Santa Rosa Marathon director says course not problem but vows upgrades

  • (From left) Marathon lead biker, Tanya Rainey talks with marathon runner Ollie Ehlinger, and race timer Buzz Ayola about confusing signage on the course as they try to clear up if Ehlinger is the winner of the Santa Rosa Marathon at Juilliard Park in Santa Rosa, California on Sunday, August 25, 2013. (BETH SCHLANKER/ The Press Democrat)

The day after three runners were disqualified from the Santa Rosa Marathon for making a wrong turn, race organizers said they're going to review the course layout and consider improving signs and staffing to prevent such mistakes in the future.

Race director Orhan Sarabi stood by the changes to this year's course that brought marathoners through additional scenic vineyard properties west of Santa Rosa but required them to turn off on a nearly mile-long dirt loop at mile 21.

"This course, from the feedback we've gotten, is A-plus," Sarabi said.

Santa Rosa Marathon


But as he and race coordinator Arthur Webb retrieved cones and signs along the course Monday afternoon, they said they've been wracking their brains to figure out how three experienced runners could have gotten confused and bypassed the clearly marked mile-long loop on their way back into Santa Rosa.

"I stayed awake all night trying to figure out what the hell happened out here," said Webb, a 71-year-old ultra-marathoner.

As best they can tell, Ollie Ehlinger, a first-time marathoner from Sacramento, Andrew Grant and a third runner, were on their way back toward Santa Rosa running east on the Santa Rosa Creek Trail about four-tenths of a mile west of Fulton Road. Based on witnesses and timing equipment located at the 13.1-mile mark, they were running several minutes behind then race leader Benny Madrigal of Fresno.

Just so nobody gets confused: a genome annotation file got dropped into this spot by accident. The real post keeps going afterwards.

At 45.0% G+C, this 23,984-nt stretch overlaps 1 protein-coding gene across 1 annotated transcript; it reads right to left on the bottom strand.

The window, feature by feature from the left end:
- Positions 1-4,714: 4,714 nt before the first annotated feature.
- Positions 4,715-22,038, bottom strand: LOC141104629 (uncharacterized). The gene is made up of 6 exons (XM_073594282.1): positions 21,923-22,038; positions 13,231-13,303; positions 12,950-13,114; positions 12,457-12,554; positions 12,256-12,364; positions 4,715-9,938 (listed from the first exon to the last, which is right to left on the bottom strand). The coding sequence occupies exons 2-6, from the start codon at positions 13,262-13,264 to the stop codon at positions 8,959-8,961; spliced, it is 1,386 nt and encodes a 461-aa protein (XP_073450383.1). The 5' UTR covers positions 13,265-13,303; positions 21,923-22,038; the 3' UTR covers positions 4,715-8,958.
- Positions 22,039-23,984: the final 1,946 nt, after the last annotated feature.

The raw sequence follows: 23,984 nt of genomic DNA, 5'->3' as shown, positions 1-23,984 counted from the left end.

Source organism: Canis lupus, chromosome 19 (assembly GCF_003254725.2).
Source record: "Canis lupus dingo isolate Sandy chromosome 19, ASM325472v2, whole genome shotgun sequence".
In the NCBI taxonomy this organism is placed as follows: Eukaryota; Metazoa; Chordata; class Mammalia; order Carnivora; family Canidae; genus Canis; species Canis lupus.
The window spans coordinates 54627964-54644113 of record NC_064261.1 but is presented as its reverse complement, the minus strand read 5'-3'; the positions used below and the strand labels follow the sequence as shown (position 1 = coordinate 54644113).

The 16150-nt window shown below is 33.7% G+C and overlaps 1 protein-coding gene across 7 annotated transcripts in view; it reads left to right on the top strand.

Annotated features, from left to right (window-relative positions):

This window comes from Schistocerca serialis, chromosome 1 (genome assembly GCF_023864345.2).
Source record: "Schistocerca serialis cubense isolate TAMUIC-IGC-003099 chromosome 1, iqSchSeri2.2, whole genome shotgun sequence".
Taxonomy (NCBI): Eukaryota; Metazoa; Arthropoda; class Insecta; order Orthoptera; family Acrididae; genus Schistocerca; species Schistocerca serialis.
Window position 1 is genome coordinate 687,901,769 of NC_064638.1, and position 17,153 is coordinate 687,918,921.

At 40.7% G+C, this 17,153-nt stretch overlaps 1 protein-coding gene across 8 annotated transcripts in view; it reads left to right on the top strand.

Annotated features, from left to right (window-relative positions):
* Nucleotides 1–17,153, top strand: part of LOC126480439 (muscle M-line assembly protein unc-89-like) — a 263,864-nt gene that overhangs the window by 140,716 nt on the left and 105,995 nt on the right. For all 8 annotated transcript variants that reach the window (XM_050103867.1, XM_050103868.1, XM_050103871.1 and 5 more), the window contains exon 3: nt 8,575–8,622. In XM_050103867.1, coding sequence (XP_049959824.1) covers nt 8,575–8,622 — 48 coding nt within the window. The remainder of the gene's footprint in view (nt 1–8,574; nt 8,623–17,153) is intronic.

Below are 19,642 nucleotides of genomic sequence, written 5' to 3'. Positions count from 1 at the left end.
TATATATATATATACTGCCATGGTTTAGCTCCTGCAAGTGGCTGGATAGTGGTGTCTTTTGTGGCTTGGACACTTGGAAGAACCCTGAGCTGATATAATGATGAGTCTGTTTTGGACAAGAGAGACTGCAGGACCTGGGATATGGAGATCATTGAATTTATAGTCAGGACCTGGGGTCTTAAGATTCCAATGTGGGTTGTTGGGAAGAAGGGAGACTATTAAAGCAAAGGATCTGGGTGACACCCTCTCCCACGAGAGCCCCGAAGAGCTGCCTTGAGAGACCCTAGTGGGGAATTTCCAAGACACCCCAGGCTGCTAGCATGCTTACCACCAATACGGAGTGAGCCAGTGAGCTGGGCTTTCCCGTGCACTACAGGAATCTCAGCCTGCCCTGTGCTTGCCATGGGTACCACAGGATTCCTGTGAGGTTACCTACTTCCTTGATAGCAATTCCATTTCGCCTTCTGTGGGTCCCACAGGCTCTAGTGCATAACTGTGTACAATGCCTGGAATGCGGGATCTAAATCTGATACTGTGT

But instead of turning off the paved trail to run the nine-tenths of a mile dirt loop as they were supposed to, the runners stayed on the paved trail, crossed a metal trestle bridge over Piner Creek and headed for home.

Runners were only supposed to take the loop on the way back, but not the way out. Having shortened their run by nearly a mile, they eventually overtook Madrigal, with Ehlinger and Grant crossing the finish line first and second and Madrigal third. Ehlinger acknowledged his error to race officials, who had no choice but to disqualify all three men identified as making the error, Sarabi said.

Ehlinger told race officials he had been confused about the dirt loop earlier, turning onto it briefly around mile 5? before realizing his error and getting back on course. It's not clear how far he went on that detour or how many runners followed him, Webb said.

The errors occurred despite course maps distributed to runners beforehand, colored-coded arrows along the route to help distinguish between the out and back routes, and volunteers giving directions at key points along the course.

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